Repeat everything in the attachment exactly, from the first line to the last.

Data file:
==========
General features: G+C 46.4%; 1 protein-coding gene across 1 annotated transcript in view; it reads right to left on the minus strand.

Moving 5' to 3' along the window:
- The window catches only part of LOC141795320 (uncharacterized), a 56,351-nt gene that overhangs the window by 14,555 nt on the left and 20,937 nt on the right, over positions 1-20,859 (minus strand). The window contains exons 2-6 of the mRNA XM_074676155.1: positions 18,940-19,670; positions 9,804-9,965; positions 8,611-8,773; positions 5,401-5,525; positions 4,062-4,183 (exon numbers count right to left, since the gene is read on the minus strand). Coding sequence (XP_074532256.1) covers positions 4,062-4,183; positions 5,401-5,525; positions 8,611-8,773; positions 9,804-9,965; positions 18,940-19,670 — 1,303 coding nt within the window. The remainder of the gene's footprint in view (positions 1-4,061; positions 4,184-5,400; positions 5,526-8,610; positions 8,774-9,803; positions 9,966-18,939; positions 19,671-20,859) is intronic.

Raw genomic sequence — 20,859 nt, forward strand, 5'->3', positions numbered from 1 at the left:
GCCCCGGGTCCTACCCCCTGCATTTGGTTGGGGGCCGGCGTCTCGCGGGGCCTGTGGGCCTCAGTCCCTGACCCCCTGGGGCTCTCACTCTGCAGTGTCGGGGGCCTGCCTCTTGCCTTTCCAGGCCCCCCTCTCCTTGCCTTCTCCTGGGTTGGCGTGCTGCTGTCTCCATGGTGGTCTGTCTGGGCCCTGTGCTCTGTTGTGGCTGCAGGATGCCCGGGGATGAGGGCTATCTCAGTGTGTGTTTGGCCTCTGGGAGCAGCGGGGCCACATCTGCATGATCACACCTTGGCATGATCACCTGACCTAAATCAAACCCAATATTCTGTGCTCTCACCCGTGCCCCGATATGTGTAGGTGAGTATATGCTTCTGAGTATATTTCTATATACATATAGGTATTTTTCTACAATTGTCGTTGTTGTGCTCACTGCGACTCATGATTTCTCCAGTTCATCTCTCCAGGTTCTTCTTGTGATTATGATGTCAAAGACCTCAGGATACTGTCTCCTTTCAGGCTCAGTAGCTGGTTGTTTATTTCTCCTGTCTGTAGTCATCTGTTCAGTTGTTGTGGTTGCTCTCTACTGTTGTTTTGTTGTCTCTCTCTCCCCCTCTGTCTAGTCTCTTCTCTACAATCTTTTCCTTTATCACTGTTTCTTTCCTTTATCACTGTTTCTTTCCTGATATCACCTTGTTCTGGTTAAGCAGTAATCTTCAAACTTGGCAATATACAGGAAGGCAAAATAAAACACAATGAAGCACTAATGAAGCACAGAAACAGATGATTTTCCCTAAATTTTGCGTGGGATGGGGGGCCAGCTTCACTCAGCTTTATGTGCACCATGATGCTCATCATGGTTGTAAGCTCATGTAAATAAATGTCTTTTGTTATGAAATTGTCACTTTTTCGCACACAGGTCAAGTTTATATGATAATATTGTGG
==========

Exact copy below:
General features: G+C 46.4%; 1 protein-coding gene across 1 annotated transcript in view; it reads right to left on the minus strand.

Moving 5' to 3' along the window:
- The window catches only part of LOC141795320 (uncharacterized), a 56,351-nt gene that overhangs the window by 14,555 nt on the left and 20,937 nt on the right, over positions 1-20,859 (minus strand). The window contains exons 2-6 of the mRNA XM_074676155.1: positions 18,940-19,670; positions 9,804-9,965; positions 8,611-8,773; positions 5,401-5,525; positions 4,062-4,183 (exon numbers count right to left, since the gene is read on the minus strand). Coding sequence (XP_074532256.1) covers positions 4,062-4,183; positions 5,401-5,525; positions 8,611-8,773; positions 9,804-9,965; positions 18,940-19,670 — 1,303 coding nt within the window. The remainder of the gene's footprint in view (positions 1-4,061; positions 4,184-5,400; positions 5,526-8,610; positions 8,774-9,803; positions 9,966-18,939; positions 19,671-20,859) is intronic.

Raw genomic sequence — 20,859 nt, forward strand, 5'->3', positions numbered from 1 at the left:
GCCCCGGGTCCTACCCCCTGCATTTGGTTGGGGGCCGGCGTCTCGCGGGGCCTGTGGGCCTCAGTCCCTGACCCCCTGGGGCTCTCACTCTGCAGTGTCGGGGGCCTGCCTCTTGCCTTTCCAGGCCCCCCTCTCCTTGCCTTCTCCTGGGTTGGCGTGCTGCTGTCTCCATGGTGGTCTGTCTGGGCCCTGTGCTCTGTTGTGGCTGCAGGATGCCCGGGGATGAGGGCTATCTCAGTGTGTGTTTGGCCTCTGGGAGCAGCGGGGCCACATCTGCATGATCACACCTTGGCATGATCACCTGACCTAAATCAAACCCAATATTCTGTGCTCTCACCCGTGCCCCGATATGTGTAGGTGAGTATATGCTTCTGAGTATATTTCTATATACATATAGGTATTTTTCTACAATTGTCGTTGTTGTGCTCACTGCGACTCATGATTTCTCCAGTTCATCTCTCCAGGTTCTTCTTGTGATTATGATGTCAAAGACCTCAGGATACTGTCTCCTTTCAGGCTCAGTAGCTGGTTGTTTATTTCTCCTGTCTGTAGTCATCTGTTCAGTTGTTGTGGTTGCTCTCTACTGTTGTTTTGTTGTCTCTCTCTCCCCCTCTGTCTAGTCTCTTCTCTACAATCTTTTCCTTTATCACTGTTTCTTTCCTTTATCACTGTTTCTTTCCTGATATCACCTTGTTCTGGTTAAGCAGTAATCTTCAAACTTGGCAATATACAGGAAGGCAAAATAAAACACAATGAAGCACTAATGAAGCACAGAAACAGATGATTTTCCCTAAATTTTGCGTGGGATGGGGGGCCAGCTTCACTCAGCTTTATGTGCACCATGATGCTCATCATGGTTGTAAGCTCATGTAAATAAATGTCTTTTGTTATGAAATTGTCACTTTTTCGCACACAGGTCAAGTTTATATGATAATATTGTGG